Andrew Siegel, MD Blog #115
Many brilliant men have experienced their demise and downfall that can be explained in part— perhaps a large part—by a potent hormone known as testosterone, or more commonly as “T.” Bill Clinton, Elliott Spitzer, Anthony Weiner, John Edwards, Mark Sanford, Arnold Schwarzenegger and San Diego Mayor Bob Filner are all members of the “tainted by testosterone (TBT) club,” who have sustained career derailments partially attributed to the powerful effects of this chemical produced by the testicles and adrenal glands. Aside from these well-known political celebrities, many a lesser-known man—just your average Joe—has similarly succumbed to the influence of T and joined the TBT club.
The nickname “T” has become very much in vogue these days. Many of my patients come into the office specifically asking for me to check their T levels—thank you, America Pharma. The pharmaceutical industry is largely responsible for increasing grass-roots awareness of testosterone issues via direct-to-consumer advertising and promotion of testosterone replacement products. Once a subject that was primarily the domain of urologists and endocrinologists, T has gone mainstream.
What exactly is this powerful chemical that can have such a profound influence on a man’s behavior? Many of us who enjoy the company of canine friends can attest to the dramatic change in behavior of our male pets after they are “fixed” by surgical castration. Man’s best friends become less aggressive, more docile, less alpha male, and less likely to hump your guest’s leg. The term “fix” seem to imply that something was broken. Extrapolate to human beings and one can understand how, when our brains are bathed in T, our thoughts, behaviors, and actions are influenced and modulated.
T—manufactured primarily in the testicles although a small percentage is made by the adrenal glands—is an all-important male sex hormone that goes way beyond male sexuality. T is regarded as a key element in driving and maintaining men’s health. Current evidence suggests that a man’s testosterone level might serve as a very good indicator and marker of general health. Aside from contributing to libido, masculinity and sexual function, T is responsible for all of the physical changes that occur at the time of puberty, including pubic, axillary and facial hair, deepening voice, prominent Adam’s apple and increased bone and muscle mass. Additionally, T contributes to mood, bone and muscle strength, red blood cell count, energy, and general mojo.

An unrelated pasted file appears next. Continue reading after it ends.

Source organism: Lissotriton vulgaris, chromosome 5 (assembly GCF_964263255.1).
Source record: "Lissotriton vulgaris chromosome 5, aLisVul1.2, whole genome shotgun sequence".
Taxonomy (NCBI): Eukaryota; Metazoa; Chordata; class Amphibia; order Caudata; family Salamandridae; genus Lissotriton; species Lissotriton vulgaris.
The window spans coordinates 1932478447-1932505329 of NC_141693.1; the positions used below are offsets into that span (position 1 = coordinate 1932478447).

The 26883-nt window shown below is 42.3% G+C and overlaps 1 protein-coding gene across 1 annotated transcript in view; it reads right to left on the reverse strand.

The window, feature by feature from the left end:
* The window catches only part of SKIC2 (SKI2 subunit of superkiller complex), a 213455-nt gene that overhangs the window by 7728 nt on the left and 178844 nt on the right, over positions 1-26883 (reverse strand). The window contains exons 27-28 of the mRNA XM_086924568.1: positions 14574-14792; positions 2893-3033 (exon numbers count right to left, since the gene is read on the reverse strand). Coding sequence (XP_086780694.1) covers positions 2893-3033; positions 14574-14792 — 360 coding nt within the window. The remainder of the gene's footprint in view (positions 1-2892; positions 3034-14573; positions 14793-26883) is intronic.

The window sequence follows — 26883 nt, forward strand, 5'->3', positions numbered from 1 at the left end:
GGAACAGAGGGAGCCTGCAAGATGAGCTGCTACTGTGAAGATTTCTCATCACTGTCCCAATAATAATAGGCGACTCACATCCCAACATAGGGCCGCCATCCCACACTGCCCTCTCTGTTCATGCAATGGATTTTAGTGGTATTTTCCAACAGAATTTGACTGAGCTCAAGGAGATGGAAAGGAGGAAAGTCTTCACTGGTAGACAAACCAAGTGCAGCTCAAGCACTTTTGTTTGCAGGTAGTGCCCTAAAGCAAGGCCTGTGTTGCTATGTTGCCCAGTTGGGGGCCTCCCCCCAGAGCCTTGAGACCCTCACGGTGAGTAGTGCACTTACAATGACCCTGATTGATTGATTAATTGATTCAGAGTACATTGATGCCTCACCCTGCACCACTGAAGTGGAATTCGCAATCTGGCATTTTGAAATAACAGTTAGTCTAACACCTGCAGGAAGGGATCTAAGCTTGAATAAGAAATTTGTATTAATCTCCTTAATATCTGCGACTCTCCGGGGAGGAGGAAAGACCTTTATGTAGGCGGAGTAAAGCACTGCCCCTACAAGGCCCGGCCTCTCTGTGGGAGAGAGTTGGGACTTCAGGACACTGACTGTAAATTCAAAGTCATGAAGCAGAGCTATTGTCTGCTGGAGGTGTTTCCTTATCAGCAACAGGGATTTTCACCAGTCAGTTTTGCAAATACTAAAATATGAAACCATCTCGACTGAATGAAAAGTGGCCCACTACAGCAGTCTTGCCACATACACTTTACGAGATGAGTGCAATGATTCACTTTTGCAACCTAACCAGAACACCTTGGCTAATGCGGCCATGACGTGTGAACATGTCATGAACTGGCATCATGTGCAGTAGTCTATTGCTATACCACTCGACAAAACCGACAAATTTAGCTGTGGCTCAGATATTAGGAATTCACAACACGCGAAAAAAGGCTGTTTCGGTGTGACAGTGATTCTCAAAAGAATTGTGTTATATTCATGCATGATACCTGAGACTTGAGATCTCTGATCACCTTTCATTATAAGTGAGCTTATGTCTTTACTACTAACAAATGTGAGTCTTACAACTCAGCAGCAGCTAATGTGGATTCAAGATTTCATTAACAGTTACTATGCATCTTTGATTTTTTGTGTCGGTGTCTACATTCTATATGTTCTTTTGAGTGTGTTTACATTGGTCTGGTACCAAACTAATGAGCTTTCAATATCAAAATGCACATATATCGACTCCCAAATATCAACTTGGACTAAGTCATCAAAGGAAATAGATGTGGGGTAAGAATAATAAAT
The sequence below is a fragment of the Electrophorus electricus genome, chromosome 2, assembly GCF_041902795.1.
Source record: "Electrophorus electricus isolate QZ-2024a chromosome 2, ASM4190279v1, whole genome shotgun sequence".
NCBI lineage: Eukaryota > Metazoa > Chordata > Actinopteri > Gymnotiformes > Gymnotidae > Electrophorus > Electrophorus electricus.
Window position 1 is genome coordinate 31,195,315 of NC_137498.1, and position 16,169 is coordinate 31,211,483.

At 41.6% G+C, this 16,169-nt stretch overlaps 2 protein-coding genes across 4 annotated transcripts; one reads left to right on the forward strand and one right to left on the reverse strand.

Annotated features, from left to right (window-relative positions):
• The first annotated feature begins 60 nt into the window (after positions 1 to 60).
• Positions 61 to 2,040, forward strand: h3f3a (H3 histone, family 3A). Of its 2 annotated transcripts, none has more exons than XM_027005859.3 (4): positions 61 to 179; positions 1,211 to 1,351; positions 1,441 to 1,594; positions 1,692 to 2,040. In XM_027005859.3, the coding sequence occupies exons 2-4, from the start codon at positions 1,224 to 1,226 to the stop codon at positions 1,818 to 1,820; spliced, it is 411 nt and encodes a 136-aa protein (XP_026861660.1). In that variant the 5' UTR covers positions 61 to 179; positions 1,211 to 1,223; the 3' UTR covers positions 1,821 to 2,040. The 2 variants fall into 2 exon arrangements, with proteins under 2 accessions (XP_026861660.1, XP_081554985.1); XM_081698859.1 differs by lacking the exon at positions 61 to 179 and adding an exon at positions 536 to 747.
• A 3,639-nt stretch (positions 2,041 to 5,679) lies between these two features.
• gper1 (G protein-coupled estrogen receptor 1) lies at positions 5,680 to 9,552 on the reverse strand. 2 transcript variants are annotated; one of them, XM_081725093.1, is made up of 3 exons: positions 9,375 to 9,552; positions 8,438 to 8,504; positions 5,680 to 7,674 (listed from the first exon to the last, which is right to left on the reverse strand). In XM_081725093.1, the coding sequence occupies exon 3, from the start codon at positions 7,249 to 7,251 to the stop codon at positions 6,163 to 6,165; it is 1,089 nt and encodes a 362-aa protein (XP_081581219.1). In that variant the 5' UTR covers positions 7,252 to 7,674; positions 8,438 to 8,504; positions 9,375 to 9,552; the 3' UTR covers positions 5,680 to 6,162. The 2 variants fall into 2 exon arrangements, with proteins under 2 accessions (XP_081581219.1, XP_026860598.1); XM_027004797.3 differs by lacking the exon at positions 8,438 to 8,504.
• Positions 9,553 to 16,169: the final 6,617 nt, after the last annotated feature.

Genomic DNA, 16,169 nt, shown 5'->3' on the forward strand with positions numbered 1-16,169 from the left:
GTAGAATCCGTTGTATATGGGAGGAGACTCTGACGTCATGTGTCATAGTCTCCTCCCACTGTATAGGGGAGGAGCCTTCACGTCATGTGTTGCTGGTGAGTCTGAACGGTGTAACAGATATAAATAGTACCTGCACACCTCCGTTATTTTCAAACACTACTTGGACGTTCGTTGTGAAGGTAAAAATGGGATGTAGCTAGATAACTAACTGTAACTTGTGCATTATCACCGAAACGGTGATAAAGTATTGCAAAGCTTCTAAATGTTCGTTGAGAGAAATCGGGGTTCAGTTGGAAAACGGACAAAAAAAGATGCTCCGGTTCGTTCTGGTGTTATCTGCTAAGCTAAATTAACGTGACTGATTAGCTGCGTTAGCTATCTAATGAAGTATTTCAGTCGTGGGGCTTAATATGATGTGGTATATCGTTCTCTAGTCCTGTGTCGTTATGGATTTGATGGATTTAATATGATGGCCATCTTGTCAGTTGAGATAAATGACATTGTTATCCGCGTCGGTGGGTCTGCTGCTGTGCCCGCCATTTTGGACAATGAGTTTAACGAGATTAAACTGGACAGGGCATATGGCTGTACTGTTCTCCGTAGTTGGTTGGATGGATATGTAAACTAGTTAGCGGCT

T is nothing short of being a drug with profound psychopharmacological effects. One can appreciate the potency of this powerful chemical simply by observing the physical, emotional, and libidinal changes that result in the transition from “little boy” pre-pubertal status to “big man” post-pubertal status. Not in any way to diminish the role of environmental factors that most certainly play a role, T is the difference between the little boy in the backyard playing with the toy soldier and a water pistol and the little girl on the porch playing with her dolls and jacks. T is rocket fuel that can make a man all “piss and vinegar.”
T is most certainly a double-edged sword—on the one hand, it is essential for male health and masculinity, but at the same time it can drive our libido to the danger zone in which temptation and opportunity conspire, with potentially perilous results in terms of relationships, careers, lives, etc. By no means am I implying that this hormone is solely responsible for man’s impulsiveness, improprieties and indiscretions, but it unquestionably plays a significant role. Assuredly, “It wasn’t me, it was my T” would be an unsatisfactory justification of the behaviors of Clinton, Spitzer, Weiner, Edwards, Sanford, Schwarzenegger and Filner. However, the role of T cannot be discounted and helps explain the biochemical basis of male behaviors. If we treated the men of our species similarly to the way in which we treated our male canine pets by “fixing” them (I am not in any way suggesting this), then we most probably would not bear witness to the kind of career-slamming, self-destructive and life-disruptive indiscretions that have been such common occurrences.